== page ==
The Tremendous Value of an Intern

In the winter of 2012 Project Wezesha was contacted by an undergraduate student via email:

My name is Katy Lindquist and I am an anthropology student at Colby College in Waterville, ME.  I am very interested in volunteering for your organization this summer.  As an anthropology student, I have become very interested in grassroots organizing and local movements especially focused on human rights and education.  I am interested in learning what the situation looks like on the ground and comparing how a local aspect compares to the overarching Western perspective I am used to.  I have been wanting to travel to Tanzania for years now and have done quite bit or academic research on Central and Eastern Africa.  Please let me know if your organization is open to international volunteers and if so what a three month summer commitment might look like.

Katy, our fabulous intern from Colby College

I instantly perked up because we had always wanted an intern, but were uncertain about recruiting and management procedures. In all honesty, I didn’t know exactly what we would do with an intern, but what I did know was this: the 3-4 weeks that I spend there every year is nowhere near enough time to do the deeper work that I’ve always wanted to do. When I’m there every year, I have big ideas about women’s groups, health initiatives, small enterprise endeavors, getting to know teachers strengths and challenges, etc. However, when I hit the ground – I am running. It seems that there is always some issue to address, some conversation to be had, some crisis to investigate – and often not related to Project Wezesha directly, but perhaps involving our students or other community members that we work with.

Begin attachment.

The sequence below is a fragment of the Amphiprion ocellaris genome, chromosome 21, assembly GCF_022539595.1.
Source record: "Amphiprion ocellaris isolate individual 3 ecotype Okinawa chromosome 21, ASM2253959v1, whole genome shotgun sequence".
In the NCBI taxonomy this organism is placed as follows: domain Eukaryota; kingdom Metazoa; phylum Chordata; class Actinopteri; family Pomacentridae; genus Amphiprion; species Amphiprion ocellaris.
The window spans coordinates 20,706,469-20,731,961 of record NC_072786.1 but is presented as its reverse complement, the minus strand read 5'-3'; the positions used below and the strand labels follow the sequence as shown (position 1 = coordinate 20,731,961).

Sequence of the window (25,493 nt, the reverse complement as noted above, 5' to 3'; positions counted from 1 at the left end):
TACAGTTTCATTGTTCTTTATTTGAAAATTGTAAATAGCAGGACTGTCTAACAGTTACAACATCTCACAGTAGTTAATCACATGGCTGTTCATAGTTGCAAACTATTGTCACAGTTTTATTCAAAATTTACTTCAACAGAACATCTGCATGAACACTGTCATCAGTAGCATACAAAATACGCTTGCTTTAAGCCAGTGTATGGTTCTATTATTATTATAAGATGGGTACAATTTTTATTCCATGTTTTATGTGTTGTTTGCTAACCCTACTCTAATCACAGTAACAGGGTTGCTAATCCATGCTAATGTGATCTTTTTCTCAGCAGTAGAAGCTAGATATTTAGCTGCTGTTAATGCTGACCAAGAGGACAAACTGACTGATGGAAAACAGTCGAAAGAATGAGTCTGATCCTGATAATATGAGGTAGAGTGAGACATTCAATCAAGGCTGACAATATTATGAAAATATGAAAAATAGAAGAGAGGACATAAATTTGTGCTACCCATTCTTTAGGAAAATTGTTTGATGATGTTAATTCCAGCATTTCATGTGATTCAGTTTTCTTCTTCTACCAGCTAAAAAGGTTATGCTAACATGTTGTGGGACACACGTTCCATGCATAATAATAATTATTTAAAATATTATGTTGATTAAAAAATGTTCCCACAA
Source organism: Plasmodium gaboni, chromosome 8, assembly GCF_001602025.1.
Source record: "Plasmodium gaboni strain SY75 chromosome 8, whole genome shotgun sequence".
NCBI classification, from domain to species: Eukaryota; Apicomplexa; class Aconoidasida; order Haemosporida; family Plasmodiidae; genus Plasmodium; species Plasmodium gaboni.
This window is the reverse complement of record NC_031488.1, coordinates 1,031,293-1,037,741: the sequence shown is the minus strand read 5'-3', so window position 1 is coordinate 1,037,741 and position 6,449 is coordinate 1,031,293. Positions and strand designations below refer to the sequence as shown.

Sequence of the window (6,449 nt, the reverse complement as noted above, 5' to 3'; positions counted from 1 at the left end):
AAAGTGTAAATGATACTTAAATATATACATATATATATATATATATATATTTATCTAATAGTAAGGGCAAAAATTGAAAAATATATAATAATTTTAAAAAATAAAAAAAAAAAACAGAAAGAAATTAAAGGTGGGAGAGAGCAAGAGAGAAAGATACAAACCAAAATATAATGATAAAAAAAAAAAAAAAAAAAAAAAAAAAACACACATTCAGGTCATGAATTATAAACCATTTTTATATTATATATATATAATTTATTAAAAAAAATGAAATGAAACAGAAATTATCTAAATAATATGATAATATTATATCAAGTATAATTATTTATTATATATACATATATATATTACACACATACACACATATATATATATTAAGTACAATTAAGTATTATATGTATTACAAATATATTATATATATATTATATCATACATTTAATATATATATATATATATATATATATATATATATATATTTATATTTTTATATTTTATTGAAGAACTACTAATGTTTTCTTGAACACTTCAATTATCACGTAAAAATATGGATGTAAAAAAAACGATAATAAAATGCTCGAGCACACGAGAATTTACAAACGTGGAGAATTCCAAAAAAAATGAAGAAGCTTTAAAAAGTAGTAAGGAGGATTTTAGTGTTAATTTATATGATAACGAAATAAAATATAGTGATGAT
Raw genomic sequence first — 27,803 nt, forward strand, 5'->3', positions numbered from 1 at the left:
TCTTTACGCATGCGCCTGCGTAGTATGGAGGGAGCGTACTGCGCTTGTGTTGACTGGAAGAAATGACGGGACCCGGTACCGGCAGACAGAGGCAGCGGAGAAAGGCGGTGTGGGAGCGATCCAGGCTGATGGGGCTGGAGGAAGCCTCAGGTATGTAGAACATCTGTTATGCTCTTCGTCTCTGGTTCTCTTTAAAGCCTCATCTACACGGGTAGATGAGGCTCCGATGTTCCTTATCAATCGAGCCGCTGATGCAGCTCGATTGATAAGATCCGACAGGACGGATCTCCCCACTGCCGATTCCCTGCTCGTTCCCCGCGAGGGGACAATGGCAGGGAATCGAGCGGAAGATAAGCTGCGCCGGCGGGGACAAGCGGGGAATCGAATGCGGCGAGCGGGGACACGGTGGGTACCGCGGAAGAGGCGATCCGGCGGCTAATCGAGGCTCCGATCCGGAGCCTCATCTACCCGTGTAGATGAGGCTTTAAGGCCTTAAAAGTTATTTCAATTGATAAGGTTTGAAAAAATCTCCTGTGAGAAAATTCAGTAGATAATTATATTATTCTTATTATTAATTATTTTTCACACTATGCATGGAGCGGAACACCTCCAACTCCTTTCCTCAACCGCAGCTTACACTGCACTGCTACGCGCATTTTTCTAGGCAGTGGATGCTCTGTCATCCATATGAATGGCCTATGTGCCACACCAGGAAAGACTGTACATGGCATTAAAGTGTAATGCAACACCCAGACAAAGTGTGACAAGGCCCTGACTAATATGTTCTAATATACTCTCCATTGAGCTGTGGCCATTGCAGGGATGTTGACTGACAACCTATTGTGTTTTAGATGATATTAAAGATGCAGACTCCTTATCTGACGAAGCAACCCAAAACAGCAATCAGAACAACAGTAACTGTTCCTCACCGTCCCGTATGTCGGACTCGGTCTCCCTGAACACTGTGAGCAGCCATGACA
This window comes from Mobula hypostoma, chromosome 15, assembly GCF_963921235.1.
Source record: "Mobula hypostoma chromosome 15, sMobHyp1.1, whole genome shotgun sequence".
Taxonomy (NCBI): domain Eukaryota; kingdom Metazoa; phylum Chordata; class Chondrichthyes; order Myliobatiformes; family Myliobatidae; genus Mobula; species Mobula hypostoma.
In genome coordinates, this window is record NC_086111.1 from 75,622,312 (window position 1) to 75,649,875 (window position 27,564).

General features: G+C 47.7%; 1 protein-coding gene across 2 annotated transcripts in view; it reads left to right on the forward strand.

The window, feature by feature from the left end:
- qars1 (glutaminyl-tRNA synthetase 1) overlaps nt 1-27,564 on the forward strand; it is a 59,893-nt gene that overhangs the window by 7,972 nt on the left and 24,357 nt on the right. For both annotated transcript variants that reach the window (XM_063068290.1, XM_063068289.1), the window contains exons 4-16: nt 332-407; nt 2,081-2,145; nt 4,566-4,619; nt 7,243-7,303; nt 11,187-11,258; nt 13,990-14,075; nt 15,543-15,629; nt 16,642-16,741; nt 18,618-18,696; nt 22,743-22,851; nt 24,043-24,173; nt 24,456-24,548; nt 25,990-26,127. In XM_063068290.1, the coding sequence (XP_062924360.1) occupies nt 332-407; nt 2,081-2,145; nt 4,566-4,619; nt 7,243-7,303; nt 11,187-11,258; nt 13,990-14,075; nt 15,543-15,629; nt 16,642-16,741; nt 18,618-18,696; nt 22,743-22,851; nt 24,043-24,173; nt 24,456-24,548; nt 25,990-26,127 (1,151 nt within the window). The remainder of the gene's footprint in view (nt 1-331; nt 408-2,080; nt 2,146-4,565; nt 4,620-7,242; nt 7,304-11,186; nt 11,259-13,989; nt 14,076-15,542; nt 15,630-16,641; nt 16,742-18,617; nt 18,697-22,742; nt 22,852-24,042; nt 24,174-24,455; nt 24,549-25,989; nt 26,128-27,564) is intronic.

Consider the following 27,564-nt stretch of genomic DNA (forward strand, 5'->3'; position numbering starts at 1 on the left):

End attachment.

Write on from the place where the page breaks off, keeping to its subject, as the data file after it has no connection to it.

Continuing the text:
So – throughout the Spring of 2012 Katy and I communicated about a plan of action for her time in Mgaraganza. We organized the logistics of housing, travel and length of stay and we brainstormed projects for her to tackle while there. The work Katy did in the 2.5 months she spent in Mgaraganza Village was invaluable.

Jane - Katy's host 'mom', friend and future entrepreneur

She held meetings with women’s groups to investigate their grassroots efforts at micro-finance; she spent hours in the classrooms teaching the students and gaining an insider perspective on the biggest challenges to teachers and students; she was instrumental in setting up a new scholarship application and accountability process with the village leaders; she investigated local women’s entrepreneurial ideas; she initiated a mentorship model with five of our young students;  and, most importantly, she was a phenomenal ambassador for Project Wezesha, Colby College and the US through the relationships she made and the positive interactions she had with many in the community.

Katy (far left) and Rai with Isaya's Family

As Katy settles into Fall semester at Colby College, she’ll be compiling a report on her experiences in this internship. As that report develops, we’ll share with you the insights she gained and her recommendations from her new ‘insider perspective’.

Thanks Katy! You’ve really moved Project Wezesha forward in a positive, hopeful direction! Asante Sana!!

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